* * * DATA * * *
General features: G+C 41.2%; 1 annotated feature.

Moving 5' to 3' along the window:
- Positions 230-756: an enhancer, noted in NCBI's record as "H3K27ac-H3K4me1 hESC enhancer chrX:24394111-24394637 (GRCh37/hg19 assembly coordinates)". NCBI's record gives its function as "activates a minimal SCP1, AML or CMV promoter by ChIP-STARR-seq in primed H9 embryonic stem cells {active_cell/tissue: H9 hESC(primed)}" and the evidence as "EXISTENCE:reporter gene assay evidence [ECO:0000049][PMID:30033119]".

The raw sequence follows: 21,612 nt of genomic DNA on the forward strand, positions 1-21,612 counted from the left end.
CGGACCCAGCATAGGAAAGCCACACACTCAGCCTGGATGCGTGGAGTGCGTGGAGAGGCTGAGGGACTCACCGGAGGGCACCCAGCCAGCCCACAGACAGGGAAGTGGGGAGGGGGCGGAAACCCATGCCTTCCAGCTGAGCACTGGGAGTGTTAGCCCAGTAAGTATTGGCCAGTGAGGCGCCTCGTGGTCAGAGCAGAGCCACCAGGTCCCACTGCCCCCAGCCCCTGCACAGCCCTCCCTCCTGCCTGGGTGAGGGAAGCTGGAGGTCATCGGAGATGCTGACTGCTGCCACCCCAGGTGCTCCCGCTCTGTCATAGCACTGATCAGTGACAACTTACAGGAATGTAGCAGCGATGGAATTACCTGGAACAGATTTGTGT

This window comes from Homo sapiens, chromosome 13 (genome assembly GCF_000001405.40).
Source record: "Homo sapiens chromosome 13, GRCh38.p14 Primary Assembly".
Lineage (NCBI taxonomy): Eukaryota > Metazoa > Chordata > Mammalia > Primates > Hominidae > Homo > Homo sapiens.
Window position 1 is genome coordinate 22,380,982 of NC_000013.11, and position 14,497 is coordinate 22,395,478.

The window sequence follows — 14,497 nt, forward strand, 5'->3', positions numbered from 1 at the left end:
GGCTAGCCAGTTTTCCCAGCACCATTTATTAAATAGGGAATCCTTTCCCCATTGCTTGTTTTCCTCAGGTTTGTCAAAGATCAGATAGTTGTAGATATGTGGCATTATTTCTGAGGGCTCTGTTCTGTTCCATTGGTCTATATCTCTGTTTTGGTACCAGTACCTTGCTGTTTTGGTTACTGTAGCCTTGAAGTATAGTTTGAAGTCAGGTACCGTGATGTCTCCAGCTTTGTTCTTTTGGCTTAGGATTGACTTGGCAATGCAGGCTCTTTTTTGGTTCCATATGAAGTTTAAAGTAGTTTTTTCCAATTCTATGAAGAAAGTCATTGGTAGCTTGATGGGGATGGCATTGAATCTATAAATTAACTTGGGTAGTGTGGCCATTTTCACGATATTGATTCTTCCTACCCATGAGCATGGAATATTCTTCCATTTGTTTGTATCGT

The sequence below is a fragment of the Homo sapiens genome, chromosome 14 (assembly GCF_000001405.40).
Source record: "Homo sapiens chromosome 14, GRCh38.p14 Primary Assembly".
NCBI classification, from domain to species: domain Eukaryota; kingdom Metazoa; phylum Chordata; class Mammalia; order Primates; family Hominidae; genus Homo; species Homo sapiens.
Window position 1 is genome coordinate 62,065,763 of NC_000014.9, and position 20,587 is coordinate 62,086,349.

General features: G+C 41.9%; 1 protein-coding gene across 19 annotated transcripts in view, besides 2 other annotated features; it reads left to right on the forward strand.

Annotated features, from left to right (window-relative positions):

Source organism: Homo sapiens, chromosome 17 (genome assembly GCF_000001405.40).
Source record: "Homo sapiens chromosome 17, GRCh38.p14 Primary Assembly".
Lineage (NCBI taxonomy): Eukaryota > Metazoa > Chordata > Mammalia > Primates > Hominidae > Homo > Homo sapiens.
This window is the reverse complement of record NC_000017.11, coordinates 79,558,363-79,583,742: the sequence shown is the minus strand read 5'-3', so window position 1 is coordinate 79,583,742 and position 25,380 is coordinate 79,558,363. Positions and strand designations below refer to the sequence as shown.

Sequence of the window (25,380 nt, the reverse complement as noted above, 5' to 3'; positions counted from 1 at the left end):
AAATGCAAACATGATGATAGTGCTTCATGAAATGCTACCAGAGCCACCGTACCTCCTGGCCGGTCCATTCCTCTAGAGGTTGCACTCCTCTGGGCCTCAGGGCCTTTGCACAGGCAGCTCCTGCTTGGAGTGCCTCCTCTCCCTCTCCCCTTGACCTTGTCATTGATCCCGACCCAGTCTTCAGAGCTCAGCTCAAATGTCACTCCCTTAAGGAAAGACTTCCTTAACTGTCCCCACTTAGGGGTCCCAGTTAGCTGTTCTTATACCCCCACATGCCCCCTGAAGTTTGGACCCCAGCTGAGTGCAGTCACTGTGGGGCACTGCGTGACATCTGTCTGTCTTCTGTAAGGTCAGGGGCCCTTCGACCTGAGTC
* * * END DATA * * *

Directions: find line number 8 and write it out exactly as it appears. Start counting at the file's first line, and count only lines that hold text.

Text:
Lineage (NCBI taxonomy): Eukaryota > Metazoa > Chordata > Mammalia > Primates > Hominidae > Homo > Homo sapiens.